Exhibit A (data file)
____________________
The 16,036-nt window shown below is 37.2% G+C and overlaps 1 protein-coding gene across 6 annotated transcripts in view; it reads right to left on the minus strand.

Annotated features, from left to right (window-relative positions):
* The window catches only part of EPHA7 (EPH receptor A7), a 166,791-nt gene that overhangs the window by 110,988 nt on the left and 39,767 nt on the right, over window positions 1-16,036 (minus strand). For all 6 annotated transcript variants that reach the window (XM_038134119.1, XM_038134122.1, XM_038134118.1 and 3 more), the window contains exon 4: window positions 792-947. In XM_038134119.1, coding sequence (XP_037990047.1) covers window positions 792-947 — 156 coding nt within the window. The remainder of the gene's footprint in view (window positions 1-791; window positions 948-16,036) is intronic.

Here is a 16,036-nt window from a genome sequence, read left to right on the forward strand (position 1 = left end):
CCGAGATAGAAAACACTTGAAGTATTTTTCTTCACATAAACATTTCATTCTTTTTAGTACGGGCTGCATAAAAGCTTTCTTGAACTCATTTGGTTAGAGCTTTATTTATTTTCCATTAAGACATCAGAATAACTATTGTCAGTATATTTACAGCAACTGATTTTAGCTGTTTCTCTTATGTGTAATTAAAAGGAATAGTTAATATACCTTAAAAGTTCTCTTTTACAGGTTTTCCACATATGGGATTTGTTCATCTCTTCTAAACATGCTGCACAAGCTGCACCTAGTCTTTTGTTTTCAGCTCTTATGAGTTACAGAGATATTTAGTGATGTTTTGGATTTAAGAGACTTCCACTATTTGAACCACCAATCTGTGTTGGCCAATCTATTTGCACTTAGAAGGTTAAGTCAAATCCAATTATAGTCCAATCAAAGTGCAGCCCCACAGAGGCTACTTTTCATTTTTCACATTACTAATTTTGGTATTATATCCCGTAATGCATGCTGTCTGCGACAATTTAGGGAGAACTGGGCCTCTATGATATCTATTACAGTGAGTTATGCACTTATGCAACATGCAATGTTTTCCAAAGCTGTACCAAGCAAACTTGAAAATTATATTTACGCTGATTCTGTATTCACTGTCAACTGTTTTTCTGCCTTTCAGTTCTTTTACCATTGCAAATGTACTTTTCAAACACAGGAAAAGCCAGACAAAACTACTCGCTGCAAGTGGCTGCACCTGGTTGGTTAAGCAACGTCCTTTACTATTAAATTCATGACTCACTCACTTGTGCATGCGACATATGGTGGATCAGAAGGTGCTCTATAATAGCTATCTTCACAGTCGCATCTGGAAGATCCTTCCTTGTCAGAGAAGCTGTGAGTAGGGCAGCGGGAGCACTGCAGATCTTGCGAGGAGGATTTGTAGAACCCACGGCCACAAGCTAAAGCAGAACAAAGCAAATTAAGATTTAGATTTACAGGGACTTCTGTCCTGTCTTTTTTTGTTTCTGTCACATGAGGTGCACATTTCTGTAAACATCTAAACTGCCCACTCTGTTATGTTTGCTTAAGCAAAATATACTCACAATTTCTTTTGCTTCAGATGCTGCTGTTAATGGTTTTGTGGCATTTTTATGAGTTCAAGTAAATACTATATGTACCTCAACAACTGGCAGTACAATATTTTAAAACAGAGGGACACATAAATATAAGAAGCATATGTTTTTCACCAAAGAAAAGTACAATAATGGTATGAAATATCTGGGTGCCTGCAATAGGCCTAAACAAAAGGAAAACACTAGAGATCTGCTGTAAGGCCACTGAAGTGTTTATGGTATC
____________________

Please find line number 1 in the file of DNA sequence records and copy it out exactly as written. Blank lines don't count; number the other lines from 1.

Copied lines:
The 16,036-nt window shown below is 37.2% G+C and overlaps 1 protein-coding gene across 6 annotated transcripts in view; it reads right to left on the minus strand.